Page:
a photograph from the 1972 march on University Avenue in Toronto, Ontario, with individuals holding signs and speaking into loudspeakers. Photograph taken by Jearld Moldenhauer, http://www.jearldmoldenhauer.com

Nevertheless, the community was getting louder. In 1974, the “Brunswick four” – Adrienne Potts, Patricia Murphy, Sue Wells and Heather Beyers – performed a parody of the song I Enjoy Being a Girl (their rendition was called I Enjoy Being a Dyke) in the former Brunswick House on Brunswick Avenue and Bloor Street and were arrested after refusing to vacate the premises. The arresting officers, who were later charged with assault, were acquitted – but this would not be the community’s last interaction with the police that attracted media attention.

Former Toronto city councillor Kyle Rae explains for queerstory.ca that “we were out opposing the police, the provincial government, protesting…” the oppression of the gay community, following the bathhouse raids in Toronto. The idea of holding a Pride in Toronto eventually grew out of these protests, but Rae says this event was decidedly a celebration, rather than a protest. Rather than opposing something, the 1981 Pride was a celebration of the community – though not one devoid of tension. “We marched from Grange Park down to Queen Street, from Queen Street over to Yonge. You weren’t allowed to march on Yonge Street back then…we took it anyway,” remembers Rae.

a photograph from the 1981 Pride March. Image by Kyle Rae.
a photograph from the 1981 Pride March. Image by Kyle Rae.
a photograph from the 1981 Pride March. Image by Kyle Rae.
a photograph from the 1981 Pride March. Image by Kyle Rae.

Susan Cole, feminist author and playwright, was at the event in 1981. “When you are in a historical moment, you really don’t know you’re in a historical moment,” she reflects on queerstory.ca. “We didn’t really understand the importance of what was happening at that time.”

The CLGA continues to document this history and those vital historical moments. We have archives of each of these porto-pride events, documenting our history to keep our stories of Pride alive.

We’ve Just Had the Best Pride Ever – It’s Time To Join the Archives To Keep Our Stories Alive!

Become a member of the largest, independent LGBTQ2+ Archives in the world. For as little as $15 you can become a member and know that you are supporting our communities, our past and our future.

Donate Now

Our mission is to collect, preserve, and share the histories of LGBTQ2+ people in Canada. We celebrate the diversity and richness of our shared history through archiving, exhibitions, and research – and we can’t do it alone. Our supporting members are instrumental in keeping our stories alive through their generous donations of time and financial gifts. If you are not a member yet, consider joining us at the CLGA so we can continue to preserve our past for future LGBTQ2+ generations.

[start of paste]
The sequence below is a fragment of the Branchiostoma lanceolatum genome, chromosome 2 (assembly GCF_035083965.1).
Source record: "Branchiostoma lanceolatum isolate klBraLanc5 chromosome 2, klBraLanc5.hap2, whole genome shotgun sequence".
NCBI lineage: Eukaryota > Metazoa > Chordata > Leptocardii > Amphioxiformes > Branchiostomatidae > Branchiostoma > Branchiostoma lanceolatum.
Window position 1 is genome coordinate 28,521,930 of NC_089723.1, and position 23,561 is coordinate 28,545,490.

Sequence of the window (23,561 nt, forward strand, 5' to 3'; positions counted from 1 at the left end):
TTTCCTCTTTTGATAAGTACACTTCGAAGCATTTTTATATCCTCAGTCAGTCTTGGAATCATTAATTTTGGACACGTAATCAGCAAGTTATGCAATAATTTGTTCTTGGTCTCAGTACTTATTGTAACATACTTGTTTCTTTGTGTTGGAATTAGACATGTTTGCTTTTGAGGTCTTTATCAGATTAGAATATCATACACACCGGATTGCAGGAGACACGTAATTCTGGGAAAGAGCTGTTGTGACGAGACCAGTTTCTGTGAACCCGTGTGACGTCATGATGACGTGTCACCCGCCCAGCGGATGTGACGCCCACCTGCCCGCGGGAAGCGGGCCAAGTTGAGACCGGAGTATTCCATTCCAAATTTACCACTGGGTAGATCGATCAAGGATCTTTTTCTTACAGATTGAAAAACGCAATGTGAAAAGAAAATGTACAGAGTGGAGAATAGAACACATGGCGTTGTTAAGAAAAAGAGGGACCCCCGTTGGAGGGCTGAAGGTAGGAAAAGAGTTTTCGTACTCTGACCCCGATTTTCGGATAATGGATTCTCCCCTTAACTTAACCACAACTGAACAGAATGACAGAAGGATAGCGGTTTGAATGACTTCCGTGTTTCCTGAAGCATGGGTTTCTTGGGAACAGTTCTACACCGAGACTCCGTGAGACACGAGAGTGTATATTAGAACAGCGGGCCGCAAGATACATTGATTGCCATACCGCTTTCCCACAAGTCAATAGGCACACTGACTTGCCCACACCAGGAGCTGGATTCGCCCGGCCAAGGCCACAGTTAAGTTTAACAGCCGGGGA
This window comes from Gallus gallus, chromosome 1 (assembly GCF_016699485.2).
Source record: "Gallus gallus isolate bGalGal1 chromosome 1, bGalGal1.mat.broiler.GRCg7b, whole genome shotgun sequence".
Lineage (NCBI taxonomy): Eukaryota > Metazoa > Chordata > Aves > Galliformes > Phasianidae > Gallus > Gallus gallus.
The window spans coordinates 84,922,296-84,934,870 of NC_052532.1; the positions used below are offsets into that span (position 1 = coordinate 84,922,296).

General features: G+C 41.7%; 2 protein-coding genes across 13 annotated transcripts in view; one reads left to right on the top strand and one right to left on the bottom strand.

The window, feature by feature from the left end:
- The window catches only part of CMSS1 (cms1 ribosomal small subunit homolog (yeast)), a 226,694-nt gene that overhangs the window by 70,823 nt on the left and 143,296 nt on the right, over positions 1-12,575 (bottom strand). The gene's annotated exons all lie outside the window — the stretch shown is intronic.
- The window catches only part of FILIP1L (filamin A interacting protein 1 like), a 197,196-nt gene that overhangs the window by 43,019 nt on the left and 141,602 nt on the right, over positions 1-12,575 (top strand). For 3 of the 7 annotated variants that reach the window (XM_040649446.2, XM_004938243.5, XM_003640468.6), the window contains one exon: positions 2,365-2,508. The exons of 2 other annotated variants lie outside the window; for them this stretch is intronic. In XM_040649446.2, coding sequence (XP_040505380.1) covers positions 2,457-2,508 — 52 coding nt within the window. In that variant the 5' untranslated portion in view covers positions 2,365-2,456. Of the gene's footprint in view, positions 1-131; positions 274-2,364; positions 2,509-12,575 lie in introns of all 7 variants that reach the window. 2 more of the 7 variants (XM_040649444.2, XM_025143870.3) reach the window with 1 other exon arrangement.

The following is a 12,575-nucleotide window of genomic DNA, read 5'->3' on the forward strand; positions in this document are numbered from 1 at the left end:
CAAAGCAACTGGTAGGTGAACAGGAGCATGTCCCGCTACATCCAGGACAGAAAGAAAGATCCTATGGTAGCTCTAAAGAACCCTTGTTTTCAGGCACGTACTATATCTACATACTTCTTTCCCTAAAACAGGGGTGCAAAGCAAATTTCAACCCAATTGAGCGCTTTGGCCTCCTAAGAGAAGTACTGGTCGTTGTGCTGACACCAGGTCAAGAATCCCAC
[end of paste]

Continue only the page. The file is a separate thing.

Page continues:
Leave a reply

News Categories

CONTACT US


Telephone: 416-777-2755
Email: queeries@clga.ca

Street Address:
34 Isabella Street
Toronto, ON M4Y 1N1

Mailing Address:
Canadian Lesbian and Gay Archives
P.O. Box 699
663A Yonge Street
Toronto, ON M4Y 1Z9

PUBLIC HOURS

6:30 pm - 9:00 pm Tuesday, Wednesday, Thursday

1:00 pm - 5:00 pm Friday

NOTE TO RESEARCHERS:
Some of our materials are stored off site. Before visiting the archives, please send us an email at queeries@clga.ca listing in detail the topics and sources that you wish to consult and we will let you know when they will be available. We aim to respond to email inquiries within 4 business days.

CONSTRUCTION NOTICE:

As we continue our efforts to make the CLGA more accessible, we are now renovating the front of the house to add a ramp to the front entrance. The exterior construction started Monday, September 17, 2018 and will continue until late November. The first steps will be working to fence off the tree at the front of the house. Please note that there will not be any construction work done during public service hours. Should there be any disruptions affecting our access to the front door and/or work in the house during this process, we will post a notice as soon as possible. Thank you for your understanding and patience as we try to make the CLGA more accessible to all. If you have any questions/concerns, please contact the Executive Director, Raegan Swanson, at executivedirector@clga.ca

Update – Sep 27, 2018: The front door is currently not accessible due to construction. Please use the back door until further notice.


The Canadian Lesbian and Gay Archives is located on the traditional lands of the Mississaugas of the New Credit First Nation, the Haudenosaunee, the Anishnaabe and the Huron-Wendat. Today, Toronto is still the home to many Indigenous people from across Turtle Island and we are grateful to have the opportunity to work on this land.

The CLGA strives to gather the stories of the unheard and silenced voices of the 2SLGBTQ+ first peoples of this land. We acknowledge that some stories have already been lost, and we aim to ensure that those that remain and those that are to come are preserved for the future.